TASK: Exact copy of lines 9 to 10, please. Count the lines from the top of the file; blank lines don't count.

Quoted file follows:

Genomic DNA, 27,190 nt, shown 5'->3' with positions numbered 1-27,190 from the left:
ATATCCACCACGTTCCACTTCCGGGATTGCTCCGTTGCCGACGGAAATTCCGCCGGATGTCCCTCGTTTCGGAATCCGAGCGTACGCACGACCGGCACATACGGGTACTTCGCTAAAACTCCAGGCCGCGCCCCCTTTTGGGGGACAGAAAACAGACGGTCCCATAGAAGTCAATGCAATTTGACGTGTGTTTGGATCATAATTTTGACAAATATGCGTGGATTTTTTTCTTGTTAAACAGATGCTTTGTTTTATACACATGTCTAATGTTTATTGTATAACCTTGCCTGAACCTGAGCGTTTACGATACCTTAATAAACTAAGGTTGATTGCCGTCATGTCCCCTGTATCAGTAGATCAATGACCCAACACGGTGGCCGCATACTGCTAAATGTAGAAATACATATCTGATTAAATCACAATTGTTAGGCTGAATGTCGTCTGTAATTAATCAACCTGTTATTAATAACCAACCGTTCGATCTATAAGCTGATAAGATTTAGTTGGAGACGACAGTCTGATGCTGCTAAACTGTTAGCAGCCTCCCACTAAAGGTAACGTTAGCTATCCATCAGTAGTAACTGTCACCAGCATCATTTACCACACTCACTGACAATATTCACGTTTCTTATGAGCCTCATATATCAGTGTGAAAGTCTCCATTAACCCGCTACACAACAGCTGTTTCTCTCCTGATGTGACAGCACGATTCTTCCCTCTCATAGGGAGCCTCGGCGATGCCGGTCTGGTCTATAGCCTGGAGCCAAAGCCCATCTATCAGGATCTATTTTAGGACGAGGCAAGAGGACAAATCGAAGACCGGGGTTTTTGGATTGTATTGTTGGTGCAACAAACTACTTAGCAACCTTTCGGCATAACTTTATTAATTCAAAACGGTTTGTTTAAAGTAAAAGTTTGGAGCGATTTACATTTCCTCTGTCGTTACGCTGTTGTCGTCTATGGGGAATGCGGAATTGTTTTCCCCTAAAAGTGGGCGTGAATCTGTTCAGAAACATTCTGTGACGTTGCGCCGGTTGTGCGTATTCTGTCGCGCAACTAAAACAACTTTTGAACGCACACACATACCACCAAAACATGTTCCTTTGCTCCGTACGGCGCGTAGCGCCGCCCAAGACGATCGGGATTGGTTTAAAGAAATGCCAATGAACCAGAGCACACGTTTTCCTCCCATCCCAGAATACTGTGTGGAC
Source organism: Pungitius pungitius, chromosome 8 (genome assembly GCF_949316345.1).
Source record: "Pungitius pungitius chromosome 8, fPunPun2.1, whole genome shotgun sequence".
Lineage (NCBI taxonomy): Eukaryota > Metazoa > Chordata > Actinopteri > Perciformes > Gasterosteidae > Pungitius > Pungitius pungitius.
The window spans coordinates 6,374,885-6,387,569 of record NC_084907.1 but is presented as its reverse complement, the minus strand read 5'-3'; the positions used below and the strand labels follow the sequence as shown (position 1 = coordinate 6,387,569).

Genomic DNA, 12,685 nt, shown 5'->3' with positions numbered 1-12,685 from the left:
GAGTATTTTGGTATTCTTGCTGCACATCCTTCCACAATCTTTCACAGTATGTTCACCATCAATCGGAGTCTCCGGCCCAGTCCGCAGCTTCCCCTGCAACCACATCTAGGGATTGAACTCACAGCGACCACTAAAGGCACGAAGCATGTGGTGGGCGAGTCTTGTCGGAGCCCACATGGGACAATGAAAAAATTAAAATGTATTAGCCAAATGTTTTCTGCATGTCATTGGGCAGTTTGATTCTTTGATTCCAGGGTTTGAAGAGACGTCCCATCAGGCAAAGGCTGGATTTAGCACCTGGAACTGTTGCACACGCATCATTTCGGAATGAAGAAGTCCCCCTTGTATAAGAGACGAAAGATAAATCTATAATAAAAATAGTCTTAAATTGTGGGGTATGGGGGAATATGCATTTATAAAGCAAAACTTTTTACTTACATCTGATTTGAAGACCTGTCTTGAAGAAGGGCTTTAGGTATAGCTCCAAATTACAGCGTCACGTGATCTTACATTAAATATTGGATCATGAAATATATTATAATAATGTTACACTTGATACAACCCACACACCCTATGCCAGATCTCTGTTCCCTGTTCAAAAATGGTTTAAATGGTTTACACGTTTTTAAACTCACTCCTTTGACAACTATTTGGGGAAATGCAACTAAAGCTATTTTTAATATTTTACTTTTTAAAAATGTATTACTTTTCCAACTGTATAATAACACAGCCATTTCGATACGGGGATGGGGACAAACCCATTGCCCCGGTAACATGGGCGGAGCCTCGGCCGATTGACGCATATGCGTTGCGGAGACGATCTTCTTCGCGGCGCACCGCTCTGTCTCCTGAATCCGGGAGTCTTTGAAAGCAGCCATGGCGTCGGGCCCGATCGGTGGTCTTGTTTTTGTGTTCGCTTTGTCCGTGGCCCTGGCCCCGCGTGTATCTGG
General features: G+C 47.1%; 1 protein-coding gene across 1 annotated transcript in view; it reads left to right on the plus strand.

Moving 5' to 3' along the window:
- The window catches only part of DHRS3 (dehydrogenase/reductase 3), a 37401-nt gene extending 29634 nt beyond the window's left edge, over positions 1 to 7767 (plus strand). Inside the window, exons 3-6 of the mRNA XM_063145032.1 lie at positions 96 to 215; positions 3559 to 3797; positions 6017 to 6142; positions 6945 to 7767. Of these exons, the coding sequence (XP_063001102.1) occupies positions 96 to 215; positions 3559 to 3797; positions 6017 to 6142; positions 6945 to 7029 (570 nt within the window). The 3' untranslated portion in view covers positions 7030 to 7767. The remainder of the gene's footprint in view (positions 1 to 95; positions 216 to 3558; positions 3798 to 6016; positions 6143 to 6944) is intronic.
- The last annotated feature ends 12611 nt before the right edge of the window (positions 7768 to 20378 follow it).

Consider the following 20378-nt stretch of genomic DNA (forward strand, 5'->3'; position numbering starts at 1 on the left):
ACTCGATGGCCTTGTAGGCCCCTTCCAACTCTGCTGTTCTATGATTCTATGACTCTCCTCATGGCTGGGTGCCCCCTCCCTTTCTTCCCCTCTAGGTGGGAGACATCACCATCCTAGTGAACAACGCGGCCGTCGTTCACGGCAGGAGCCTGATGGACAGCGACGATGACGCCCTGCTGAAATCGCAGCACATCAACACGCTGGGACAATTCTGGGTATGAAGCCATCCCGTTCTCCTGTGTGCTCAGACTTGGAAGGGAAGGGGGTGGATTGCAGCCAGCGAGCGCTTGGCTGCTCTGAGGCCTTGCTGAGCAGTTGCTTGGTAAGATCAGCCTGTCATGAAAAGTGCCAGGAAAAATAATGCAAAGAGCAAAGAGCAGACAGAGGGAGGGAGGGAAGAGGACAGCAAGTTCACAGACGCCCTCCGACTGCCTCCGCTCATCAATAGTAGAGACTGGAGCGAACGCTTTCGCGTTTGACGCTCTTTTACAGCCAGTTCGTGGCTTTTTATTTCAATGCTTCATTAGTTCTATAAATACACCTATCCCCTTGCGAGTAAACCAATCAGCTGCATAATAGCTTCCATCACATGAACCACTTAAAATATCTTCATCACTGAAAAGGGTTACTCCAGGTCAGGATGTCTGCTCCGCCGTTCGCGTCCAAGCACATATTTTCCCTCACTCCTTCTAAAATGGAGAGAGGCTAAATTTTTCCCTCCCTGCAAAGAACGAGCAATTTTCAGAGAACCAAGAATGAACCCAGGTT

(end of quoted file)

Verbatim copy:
General features: G+C 47.1%; 1 protein-coding gene across 1 annotated transcript in view; it reads left to right on the plus strand.

Moving 5' to 3' along the window: